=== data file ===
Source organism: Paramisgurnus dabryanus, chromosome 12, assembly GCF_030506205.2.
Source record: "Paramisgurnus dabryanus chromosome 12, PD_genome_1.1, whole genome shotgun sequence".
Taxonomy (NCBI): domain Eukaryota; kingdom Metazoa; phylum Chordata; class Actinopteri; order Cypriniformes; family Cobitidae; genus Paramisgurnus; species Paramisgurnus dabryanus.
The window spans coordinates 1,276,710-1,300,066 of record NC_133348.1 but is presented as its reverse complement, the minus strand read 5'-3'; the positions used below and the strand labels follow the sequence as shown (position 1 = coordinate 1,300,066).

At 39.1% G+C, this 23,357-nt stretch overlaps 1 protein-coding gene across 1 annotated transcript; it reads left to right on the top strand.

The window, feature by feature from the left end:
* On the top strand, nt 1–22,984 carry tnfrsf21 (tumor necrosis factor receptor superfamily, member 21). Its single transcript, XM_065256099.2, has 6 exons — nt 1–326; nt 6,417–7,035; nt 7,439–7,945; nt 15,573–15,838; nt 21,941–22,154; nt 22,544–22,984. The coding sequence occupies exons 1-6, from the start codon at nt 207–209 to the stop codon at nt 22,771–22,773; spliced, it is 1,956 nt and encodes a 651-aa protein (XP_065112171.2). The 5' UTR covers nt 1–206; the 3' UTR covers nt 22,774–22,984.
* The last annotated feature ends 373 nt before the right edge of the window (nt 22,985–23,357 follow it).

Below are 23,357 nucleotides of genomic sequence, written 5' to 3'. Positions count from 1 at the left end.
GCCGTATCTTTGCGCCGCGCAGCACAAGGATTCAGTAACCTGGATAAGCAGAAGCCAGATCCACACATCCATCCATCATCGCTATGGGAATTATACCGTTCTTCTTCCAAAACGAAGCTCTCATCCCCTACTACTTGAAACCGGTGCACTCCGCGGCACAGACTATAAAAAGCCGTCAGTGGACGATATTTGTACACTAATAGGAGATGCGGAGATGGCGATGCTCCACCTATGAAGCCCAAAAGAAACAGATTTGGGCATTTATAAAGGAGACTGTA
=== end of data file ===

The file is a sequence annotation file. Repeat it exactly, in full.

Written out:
Source organism: Paramisgurnus dabryanus, chromosome 12, assembly GCF_030506205.2.
Source record: "Paramisgurnus dabryanus chromosome 12, PD_genome_1.1, whole genome shotgun sequence".
Taxonomy (NCBI): domain Eukaryota; kingdom Metazoa; phylum Chordata; class Actinopteri; order Cypriniformes; family Cobitidae; genus Paramisgurnus; species Paramisgurnus dabryanus.
The window spans coordinates 1,276,710-1,300,066 of record NC_133348.1 but is presented as its reverse complement, the minus strand read 5'-3'; the positions used below and the strand labels follow the sequence as shown (position 1 = coordinate 1,300,066).

At 39.1% G+C, this 23,357-nt stretch overlaps 1 protein-coding gene across 1 annotated transcript; it reads left to right on the top strand.

The window, feature by feature from the left end:
* On the top strand, nt 1–22,984 carry tnfrsf21 (tumor necrosis factor receptor superfamily, member 21). Its single transcript, XM_065256099.2, has 6 exons — nt 1–326; nt 6,417–7,035; nt 7,439–7,945; nt 15,573–15,838; nt 21,941–22,154; nt 22,544–22,984. The coding sequence occupies exons 1-6, from the start codon at nt 207–209 to the stop codon at nt 22,771–22,773; spliced, it is 1,956 nt and encodes a 651-aa protein (XP_065112171.2). The 5' UTR covers nt 1–206; the 3' UTR covers nt 22,774–22,984.
* The last annotated feature ends 373 nt before the right edge of the window (nt 22,985–23,357 follow it).

Below are 23,357 nucleotides of genomic sequence, written 5' to 3'. Positions count from 1 at the left end.
GCCGTATCTTTGCGCCGCGCAGCACAAGGATTCAGTAACCTGGATAAGCAGAAGCCAGATCCACACATCCATCCATCATCGCTATGGGAATTATACCGTTCTTCTTCCAAAACGAAGCTCTCATCCCCTACTACTTGAAACCGGTGCACTCCGCGGCACAGACTATAAAAAGCCGTCAGTGGACGATATTTGTACACTAATAGGAGATGCGGAGATGGCGATGCTCCACCTATGAAGCCCAAAAGAAACAGATTTGGGCATTTATAAAGGAGACTGTA